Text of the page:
The field for the 2019 mayoral race widened again Thursday, as local activist and organizer Urn Pendragon filed papers to challenge incumbent Mayor Toni Harp, who has been at the helm of the Elm City for six years.
Pendragon joins a field that already includes two others vying to win the Democratic primary and unseat Harp — former Alder and Executive Director of the New Haven Land Trust Justin Elicker SOM’10 FES’10 and long-time New Haven resident Wendy Hamilton. Pendragon, an LGBTQ+ advocate, has focused her efforts on the issue of affordable housing and stressed her ability to represent the city’s low-income community.
“I feel that I am a really good representative for those who are underrepresented,” Pendragon said in an interview with the News. “I’ve been talking to people… people who, like myself, live on very little … I have lived experience and I’ve learned a lot about politics through my graduate degree.”
A Michigan native, Pendragon moved to Connecticut 10 years ago and received her master’s degree in Political Science from New Haven’s Southern Connecticut State University. Pendragon interned at the city’s Economic Development Corporation last spring and has since become a local activist. She has worked closely with (Mothers and Others) for Justice — a group within the Christian Community Action service organization that promotes change in programs and policies that improve the lives of women and their children — and the city’s Affordable Housing Task Force — a task force commissioned by the Board of Alders last spring to compile suggestions and recommendations regarding affordable housing policy.
Pendragon was present at an affordable housing rally in October, organized by Mothers and Others for Justice, the Connecticut Bail Fund and several other activist groups. The activist groups demanded more transparency from the Affordable Housing Task Force, as well as actionable policy recommendations and accessible meeting times from the task force.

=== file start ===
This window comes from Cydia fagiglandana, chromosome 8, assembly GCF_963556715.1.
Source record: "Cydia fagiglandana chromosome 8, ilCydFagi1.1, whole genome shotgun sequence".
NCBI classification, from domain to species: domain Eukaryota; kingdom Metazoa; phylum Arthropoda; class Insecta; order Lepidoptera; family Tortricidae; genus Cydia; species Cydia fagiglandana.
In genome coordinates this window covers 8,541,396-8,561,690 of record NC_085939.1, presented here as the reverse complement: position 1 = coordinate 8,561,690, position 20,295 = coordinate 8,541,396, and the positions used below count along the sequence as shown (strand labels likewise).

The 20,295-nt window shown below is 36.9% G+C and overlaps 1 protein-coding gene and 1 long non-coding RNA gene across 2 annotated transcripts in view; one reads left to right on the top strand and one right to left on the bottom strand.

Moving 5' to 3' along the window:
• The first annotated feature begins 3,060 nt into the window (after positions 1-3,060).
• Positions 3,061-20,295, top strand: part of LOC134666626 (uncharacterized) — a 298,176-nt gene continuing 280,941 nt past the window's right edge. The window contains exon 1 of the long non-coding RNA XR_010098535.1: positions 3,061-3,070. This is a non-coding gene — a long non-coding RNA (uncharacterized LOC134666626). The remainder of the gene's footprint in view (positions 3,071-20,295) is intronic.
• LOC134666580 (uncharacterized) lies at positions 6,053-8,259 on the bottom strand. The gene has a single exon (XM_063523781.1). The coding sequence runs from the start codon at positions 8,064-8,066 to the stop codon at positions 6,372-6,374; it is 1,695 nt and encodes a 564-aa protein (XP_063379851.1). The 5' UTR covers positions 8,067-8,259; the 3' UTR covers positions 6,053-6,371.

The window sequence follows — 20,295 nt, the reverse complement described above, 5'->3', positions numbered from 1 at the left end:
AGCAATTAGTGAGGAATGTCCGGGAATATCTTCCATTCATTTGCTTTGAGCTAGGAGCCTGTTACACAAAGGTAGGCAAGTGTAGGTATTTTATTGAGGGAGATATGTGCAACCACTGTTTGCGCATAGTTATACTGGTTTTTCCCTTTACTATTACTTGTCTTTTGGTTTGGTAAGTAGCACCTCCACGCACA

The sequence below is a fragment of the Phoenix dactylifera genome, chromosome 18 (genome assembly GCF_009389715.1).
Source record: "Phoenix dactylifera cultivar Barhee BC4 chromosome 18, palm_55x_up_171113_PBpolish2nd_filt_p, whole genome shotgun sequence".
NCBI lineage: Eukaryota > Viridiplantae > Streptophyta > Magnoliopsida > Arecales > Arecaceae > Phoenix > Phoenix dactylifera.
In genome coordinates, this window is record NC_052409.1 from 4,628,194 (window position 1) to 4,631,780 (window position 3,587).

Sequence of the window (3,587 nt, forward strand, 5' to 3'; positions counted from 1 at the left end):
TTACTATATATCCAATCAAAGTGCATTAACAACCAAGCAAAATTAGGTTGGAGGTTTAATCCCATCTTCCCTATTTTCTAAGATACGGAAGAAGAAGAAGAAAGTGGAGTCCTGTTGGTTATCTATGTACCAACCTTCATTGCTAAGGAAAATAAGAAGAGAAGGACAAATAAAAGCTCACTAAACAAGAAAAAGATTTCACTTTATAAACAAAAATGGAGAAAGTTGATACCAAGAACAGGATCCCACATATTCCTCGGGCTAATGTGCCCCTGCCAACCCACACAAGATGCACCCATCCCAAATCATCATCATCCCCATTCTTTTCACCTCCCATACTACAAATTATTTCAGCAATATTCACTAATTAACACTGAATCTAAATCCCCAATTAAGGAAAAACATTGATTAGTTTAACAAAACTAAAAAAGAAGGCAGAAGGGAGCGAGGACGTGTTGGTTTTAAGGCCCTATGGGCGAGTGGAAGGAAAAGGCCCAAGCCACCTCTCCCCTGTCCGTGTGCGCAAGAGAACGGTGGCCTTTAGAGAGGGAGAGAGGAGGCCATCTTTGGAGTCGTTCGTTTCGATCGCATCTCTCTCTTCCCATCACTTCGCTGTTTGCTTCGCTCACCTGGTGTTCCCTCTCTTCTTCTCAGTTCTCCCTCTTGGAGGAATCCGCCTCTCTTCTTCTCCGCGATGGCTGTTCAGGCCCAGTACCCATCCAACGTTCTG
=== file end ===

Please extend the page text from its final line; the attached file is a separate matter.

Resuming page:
According to the New Haven Independent, Pendragon said she will advocate for the adaptation of an inclusionary zoning ordinance that would require 20 to 22 percent of new housing developments to be designated as “affordable” — which Housing Authority of New Haven Executive Director Karen DuBois-Walton ’89 has measured to be $750 per month. If elected, she also plans to hire more housing inspectors, code enforcement officers, city planners and economic development staff.
Pendragon joins a field that is expected to create the most competitive race since 2013. Last month, Harp announced that she would seek a fourth consecutive two-year term. Harp won both her last two re-election campaigns easily, without a legitimate challenger. In her first election in 2013, she duked it out with Elicker, who lost to her by 2,000 votes in the general election. Elicker was the first to file his papers for this cycle on Jan 16.
Elicker is participating in the Democracy Fund, as he did in his first bid six years ago. The Democracy Fund is New Haven’s public financing initiative, which places a limit on the amount any one individual can contribute to a candidate and emphasizes small, grassroots donations. Harp has not participated in it before and told the New Haven Independent that she does not intend to do so this time.
Hamilton, a retired nurse, filed shortly after Elicker and has cited housing affordability and accessibility as one of her primary concerns.
Pendragon’s professor at Southern, Jonathan Wharton, told the News that she was interested in politics and had spoken to him about running for political office in the Elm City when she was his student.
Wharton, who told the News he advised Pendragon against running for mayor and instead suggested that she consider further community advocacy or vie for a seat on the Board of Alders, characterized Pendragon as “tenacious.”
“She was insistent that she was going to run for mayor no matter what,” Wharton said. “To her, [housing] was a singular issue that needed to be noted to the media.”
Harp is the 50th mayor of New Haven.
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